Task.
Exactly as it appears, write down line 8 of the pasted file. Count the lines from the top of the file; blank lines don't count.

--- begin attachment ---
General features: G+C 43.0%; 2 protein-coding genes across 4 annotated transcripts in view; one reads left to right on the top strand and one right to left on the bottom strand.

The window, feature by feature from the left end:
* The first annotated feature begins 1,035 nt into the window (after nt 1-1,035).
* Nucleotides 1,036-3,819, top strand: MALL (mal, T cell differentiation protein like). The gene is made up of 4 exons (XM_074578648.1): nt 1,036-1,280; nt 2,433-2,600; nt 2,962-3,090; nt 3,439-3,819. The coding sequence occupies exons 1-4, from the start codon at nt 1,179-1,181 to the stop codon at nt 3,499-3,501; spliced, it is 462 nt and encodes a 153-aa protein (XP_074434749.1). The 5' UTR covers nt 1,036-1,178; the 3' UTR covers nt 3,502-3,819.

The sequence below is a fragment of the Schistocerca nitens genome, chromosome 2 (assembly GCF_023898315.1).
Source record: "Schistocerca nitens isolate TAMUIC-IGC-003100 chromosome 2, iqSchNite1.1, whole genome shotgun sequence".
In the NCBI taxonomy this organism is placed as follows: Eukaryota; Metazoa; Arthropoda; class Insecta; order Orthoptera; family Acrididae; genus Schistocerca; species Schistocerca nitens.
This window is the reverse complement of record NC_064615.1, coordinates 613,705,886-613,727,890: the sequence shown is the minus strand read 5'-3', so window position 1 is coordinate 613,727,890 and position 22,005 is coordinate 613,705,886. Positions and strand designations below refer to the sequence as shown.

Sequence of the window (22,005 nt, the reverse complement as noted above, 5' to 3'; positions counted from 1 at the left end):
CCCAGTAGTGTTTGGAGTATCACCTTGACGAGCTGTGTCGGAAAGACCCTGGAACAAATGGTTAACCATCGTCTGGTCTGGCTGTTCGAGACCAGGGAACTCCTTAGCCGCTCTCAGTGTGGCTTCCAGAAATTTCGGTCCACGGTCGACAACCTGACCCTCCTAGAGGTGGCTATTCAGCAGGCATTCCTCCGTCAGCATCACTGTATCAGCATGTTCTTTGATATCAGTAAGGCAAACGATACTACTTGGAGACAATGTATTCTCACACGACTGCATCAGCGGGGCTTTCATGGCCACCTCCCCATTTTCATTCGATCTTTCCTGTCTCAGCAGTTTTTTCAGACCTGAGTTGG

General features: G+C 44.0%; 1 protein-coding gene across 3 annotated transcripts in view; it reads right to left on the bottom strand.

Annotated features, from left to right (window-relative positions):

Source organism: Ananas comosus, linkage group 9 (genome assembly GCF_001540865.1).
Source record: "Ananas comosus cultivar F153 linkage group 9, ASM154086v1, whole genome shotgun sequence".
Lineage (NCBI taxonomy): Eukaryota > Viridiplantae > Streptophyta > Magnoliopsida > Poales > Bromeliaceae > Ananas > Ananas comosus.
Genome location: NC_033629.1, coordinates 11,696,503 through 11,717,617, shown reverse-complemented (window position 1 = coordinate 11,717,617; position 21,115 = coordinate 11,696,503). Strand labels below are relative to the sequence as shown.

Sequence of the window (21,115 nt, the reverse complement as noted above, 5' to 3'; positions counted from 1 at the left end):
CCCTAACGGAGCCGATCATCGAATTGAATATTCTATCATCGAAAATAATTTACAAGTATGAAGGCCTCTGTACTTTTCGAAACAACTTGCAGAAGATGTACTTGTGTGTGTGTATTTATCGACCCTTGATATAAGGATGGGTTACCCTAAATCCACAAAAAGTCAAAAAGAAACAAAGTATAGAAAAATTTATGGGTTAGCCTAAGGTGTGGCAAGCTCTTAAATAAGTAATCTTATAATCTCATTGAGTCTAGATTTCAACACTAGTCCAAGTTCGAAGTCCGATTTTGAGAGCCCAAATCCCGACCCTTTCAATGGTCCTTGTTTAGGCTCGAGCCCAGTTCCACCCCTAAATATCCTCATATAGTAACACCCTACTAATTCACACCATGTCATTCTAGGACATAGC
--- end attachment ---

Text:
This window is the reverse complement of record NC_064615.1, coordinates 613,705,886-613,727,890: the sequence shown is the minus strand read 5'-3', so window position 1 is coordinate 613,727,890 and position 22,005 is coordinate 613,705,886. Positions and strand designations below refer to the sequence as shown.